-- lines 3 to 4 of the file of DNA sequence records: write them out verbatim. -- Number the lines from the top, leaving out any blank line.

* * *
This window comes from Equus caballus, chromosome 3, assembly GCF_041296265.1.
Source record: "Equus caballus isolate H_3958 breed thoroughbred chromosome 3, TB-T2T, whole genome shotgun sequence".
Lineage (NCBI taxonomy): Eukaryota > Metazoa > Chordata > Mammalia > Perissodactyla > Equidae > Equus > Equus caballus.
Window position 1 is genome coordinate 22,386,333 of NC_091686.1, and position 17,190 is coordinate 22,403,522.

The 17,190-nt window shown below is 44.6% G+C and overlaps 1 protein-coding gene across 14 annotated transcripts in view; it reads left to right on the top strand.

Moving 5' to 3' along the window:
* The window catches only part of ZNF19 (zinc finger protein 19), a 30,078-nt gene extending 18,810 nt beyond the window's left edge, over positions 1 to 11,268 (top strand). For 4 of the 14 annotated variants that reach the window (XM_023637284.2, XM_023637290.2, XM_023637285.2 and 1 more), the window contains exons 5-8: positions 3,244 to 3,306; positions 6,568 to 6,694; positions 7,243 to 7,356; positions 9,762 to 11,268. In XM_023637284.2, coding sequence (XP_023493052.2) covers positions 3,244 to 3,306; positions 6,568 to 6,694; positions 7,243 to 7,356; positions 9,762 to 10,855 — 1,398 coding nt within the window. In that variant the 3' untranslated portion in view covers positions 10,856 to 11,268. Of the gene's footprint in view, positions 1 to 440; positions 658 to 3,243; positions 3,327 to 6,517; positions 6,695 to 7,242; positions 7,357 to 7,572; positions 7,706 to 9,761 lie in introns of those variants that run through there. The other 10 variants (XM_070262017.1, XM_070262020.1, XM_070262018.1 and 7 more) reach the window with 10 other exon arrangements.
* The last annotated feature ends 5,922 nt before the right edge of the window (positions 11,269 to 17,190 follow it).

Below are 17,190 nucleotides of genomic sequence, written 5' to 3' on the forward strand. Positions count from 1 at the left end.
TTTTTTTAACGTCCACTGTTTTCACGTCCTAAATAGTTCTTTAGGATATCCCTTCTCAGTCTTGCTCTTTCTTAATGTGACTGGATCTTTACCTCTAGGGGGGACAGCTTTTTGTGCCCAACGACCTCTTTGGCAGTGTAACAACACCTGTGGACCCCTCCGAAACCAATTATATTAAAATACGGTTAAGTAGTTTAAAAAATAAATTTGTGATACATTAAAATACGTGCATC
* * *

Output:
Lineage (NCBI taxonomy): Eukaryota > Metazoa > Chordata > Mammalia > Perissodactyla > Equidae > Equus > Equus caballus.
Window position 1 is genome coordinate 22,386,333 of NC_091686.1, and position 17,190 is coordinate 22,403,522.